RESIDENTIAL ratepayers paying an average of $1214 per year could see their rates rise by $41 in 2013/14, if Orange City Council chooses to increase rates by the maximum amount allowed by the Independent Pricing and Regulatory Tribunal (IPART).
Council rates across the state will have their rates capped at 3.4 per cent next year, following IPART’s decision, down from 3.6 per cent for 2012/13.
The average residential ratepayer in NSW is paying an average of $860 for 2012/13.
If councils choose to take advantage of the full increase, rates will increase by $30 per year on average.
Orange councillors will decide how much rates should increase when they formulate the council’s budget in May next year.
Orange Ratepayers Association member Brian Wood was confident the council would choose the maximum increase.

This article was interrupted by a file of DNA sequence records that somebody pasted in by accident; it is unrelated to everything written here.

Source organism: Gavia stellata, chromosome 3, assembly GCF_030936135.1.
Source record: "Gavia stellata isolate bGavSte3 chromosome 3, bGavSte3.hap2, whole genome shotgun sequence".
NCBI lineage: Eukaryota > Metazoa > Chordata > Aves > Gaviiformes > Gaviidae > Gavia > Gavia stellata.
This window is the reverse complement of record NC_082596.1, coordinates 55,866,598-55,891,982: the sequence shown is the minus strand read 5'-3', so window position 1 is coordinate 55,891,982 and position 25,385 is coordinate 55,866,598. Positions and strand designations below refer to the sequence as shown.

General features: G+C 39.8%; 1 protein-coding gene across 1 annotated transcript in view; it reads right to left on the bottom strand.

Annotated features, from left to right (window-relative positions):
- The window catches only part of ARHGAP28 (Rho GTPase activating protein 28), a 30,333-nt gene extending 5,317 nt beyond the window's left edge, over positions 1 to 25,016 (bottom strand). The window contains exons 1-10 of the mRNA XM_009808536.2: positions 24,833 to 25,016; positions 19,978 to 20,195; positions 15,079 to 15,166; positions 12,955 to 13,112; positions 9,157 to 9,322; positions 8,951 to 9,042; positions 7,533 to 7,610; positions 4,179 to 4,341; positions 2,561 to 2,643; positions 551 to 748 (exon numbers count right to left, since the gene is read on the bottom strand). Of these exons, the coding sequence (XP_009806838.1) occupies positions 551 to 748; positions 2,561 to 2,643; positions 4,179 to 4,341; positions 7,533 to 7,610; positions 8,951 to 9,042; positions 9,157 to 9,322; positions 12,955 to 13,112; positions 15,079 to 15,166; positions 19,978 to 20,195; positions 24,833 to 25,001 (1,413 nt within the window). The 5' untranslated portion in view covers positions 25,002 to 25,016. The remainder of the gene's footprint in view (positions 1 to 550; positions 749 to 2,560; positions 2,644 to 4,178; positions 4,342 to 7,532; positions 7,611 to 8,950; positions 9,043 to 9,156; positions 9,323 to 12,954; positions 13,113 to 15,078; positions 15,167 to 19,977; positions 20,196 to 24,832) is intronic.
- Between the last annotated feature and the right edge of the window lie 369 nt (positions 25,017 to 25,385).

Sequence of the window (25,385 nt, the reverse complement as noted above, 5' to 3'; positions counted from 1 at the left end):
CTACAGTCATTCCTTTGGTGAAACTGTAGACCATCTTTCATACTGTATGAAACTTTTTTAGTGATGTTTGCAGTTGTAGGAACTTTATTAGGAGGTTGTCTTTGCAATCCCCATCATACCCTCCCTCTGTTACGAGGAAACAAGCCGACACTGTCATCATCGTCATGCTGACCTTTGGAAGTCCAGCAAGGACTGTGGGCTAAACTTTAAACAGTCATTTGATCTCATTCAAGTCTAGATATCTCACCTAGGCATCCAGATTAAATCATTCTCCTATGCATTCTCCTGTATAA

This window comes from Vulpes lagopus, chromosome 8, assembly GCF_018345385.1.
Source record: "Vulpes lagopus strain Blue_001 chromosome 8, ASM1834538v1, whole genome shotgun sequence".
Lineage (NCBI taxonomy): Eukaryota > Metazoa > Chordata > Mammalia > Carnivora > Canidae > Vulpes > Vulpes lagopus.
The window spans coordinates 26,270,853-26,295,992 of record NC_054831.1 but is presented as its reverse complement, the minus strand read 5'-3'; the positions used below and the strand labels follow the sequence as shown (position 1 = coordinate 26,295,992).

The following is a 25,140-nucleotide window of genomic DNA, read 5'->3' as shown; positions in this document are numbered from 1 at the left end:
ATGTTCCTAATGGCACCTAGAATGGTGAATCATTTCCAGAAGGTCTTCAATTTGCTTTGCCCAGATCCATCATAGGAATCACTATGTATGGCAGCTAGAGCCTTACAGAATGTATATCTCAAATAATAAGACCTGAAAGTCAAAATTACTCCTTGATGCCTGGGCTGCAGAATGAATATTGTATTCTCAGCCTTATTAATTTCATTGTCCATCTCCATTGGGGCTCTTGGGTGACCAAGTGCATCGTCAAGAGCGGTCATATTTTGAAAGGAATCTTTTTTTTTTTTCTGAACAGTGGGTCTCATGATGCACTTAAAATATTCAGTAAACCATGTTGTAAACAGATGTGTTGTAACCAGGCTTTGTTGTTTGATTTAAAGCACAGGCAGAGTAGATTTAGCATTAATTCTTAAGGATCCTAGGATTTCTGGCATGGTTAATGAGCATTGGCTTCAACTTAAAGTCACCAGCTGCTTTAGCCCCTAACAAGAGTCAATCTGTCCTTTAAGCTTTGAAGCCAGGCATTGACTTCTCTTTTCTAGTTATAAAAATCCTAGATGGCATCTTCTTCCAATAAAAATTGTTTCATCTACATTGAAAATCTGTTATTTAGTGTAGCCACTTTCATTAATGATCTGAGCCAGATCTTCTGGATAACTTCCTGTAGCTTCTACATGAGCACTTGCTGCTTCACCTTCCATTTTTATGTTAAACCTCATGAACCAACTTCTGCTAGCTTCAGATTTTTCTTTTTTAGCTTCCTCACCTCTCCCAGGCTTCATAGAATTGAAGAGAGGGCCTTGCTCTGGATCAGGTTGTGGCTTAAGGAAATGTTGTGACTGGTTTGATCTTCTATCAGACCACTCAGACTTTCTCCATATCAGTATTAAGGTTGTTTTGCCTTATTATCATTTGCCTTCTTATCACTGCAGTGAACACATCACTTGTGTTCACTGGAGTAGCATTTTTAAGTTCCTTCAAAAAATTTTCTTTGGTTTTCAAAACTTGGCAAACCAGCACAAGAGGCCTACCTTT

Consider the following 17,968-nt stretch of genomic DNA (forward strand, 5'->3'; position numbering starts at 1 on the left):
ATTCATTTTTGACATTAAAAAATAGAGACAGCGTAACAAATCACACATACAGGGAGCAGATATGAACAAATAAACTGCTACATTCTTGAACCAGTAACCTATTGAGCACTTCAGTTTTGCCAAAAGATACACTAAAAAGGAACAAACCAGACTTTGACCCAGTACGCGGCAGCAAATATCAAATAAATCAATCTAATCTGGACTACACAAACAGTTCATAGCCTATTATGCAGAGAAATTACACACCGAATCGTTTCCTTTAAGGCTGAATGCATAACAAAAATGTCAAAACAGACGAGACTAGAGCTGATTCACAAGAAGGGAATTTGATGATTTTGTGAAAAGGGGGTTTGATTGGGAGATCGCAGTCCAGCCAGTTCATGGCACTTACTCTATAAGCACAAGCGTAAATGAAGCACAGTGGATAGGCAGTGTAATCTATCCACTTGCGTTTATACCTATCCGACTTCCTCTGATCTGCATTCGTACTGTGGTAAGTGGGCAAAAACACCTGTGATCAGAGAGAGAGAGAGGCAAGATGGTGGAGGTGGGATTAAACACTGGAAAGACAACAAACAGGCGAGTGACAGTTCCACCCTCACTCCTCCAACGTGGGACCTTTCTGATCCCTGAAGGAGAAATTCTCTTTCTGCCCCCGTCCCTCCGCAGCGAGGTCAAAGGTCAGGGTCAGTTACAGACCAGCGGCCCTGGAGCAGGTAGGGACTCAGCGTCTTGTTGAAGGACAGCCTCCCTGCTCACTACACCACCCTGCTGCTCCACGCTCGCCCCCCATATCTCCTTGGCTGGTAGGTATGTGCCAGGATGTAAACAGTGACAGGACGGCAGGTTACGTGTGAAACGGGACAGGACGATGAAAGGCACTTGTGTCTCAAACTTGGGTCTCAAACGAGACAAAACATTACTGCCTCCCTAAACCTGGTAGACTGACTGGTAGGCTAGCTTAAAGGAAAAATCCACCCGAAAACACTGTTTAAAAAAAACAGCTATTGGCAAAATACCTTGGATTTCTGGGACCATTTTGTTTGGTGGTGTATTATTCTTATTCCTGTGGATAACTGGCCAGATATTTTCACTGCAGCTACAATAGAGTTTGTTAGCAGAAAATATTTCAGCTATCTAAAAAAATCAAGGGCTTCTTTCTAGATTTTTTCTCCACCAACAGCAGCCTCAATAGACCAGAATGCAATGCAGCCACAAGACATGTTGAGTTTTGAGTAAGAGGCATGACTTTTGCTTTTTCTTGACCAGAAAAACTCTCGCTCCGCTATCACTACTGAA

“I don’t think they should increase the rates by 3.4 per cent, but I think they will because they’re looking for the money,” he said.
“I don’t think it’s right. I think it’s penny pinching at the moment.”
Prior to his election Cr Ron Gander said the council’s rates were too high.
He would not say if the council should take advantage of 3.4 per cent rate cap, but described it as a “reasonable amount”.
“My recommendation would be to minimise the rate rise,” he said.
“But I’ll wait on the advice of the director of financial services.”
IPART chairman Dr Peter Boxall said the rate peg represented the rising costs for councils, but was down on last year’s 3.6 per cent cap because of a reduction in assistance for the carbon price and productivity improvements.
Rising employee wages, construction costs, and electricity prices were the main reasons for the 3.4 per cent rate peg.
Mr Wood said he expects Orange council to use costs as an excuse to increase rates.
“They forget they’ve got over $100 million invested,” he said.
“It’s not their job to invest ratepayers’ money. It’s their job to fix the infrastructure.”
Council spokesman Allan Reeder said council chose to go with the maximum increase of 3.6 per cent for the 2012/13 rates.